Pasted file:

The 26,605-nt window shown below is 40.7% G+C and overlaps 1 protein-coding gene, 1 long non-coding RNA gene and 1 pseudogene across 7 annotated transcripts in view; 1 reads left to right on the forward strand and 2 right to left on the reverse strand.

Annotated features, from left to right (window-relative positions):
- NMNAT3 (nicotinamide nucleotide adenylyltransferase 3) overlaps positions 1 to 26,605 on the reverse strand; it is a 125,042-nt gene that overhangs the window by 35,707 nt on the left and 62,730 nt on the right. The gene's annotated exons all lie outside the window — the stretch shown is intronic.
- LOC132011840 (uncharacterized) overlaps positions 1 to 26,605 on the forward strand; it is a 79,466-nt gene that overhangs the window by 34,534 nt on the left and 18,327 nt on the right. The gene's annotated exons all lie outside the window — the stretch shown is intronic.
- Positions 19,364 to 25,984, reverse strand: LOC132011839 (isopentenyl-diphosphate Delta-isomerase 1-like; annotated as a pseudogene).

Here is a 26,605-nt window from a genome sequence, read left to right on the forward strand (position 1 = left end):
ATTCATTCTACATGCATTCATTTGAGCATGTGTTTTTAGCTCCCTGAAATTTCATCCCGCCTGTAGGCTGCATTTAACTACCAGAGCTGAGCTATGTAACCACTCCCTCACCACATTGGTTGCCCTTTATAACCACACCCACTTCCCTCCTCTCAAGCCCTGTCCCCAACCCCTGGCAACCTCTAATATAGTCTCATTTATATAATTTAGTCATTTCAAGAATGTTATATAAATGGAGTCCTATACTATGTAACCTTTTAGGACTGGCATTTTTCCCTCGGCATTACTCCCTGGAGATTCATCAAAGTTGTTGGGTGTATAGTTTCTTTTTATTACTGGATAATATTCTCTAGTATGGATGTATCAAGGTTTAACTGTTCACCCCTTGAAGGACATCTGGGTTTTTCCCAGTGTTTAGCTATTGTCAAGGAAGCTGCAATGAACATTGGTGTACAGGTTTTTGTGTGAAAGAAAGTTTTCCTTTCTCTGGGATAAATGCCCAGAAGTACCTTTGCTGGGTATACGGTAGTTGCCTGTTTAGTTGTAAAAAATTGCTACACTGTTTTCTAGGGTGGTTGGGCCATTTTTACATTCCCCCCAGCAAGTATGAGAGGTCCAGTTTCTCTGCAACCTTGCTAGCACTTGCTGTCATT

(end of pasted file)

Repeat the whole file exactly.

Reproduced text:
The 26,605-nt window shown below is 40.7% G+C and overlaps 1 protein-coding gene, 1 long non-coding RNA gene and 1 pseudogene across 7 annotated transcripts in view; 1 reads left to right on the forward strand and 2 right to left on the reverse strand.

Annotated features, from left to right (window-relative positions):
- NMNAT3 (nicotinamide nucleotide adenylyltransferase 3) overlaps positions 1 to 26,605 on the reverse strand; it is a 125,042-nt gene that overhangs the window by 35,707 nt on the left and 62,730 nt on the right. The gene's annotated exons all lie outside the window — the stretch shown is intronic.
- LOC132011840 (uncharacterized) overlaps positions 1 to 26,605 on the forward strand; it is a 79,466-nt gene that overhangs the window by 34,534 nt on the left and 18,327 nt on the right. The gene's annotated exons all lie outside the window — the stretch shown is intronic.
- Positions 19,364 to 25,984, reverse strand: LOC132011839 (isopentenyl-diphosphate Delta-isomerase 1-like; annotated as a pseudogene).

Here is a 26,605-nt window from a genome sequence, read left to right on the forward strand (position 1 = left end):
ATTCATTCTACATGCATTCATTTGAGCATGTGTTTTTAGCTCCCTGAAATTTCATCCCGCCTGTAGGCTGCATTTAACTACCAGAGCTGAGCTATGTAACCACTCCCTCACCACATTGGTTGCCCTTTATAACCACACCCACTTCCCTCCTCTCAAGCCCTGTCCCCAACCCCTGGCAACCTCTAATATAGTCTCATTTATATAATTTAGTCATTTCAAGAATGTTATATAAATGGAGTCCTATACTATGTAACCTTTTAGGACTGGCATTTTTCCCTCGGCATTACTCCCTGGAGATTCATCAAAGTTGTTGGGTGTATAGTTTCTTTTTATTACTGGATAATATTCTCTAGTATGGATGTATCAAGGTTTAACTGTTCACCCCTTGAAGGACATCTGGGTTTTTCCCAGTGTTTAGCTATTGTCAAGGAAGCTGCAATGAACATTGGTGTACAGGTTTTTGTGTGAAAGAAAGTTTTCCTTTCTCTGGGATAAATGCCCAGAAGTACCTTTGCTGGGTATACGGTAGTTGCCTGTTTAGTTGTAAAAAATTGCTACACTGTTTTCTAGGGTGGTTGGGCCATTTTTACATTCCCCCCAGCAAGTATGAGAGGTCCAGTTTCTCTGCAACCTTGCTAGCACTTGCTGTCATT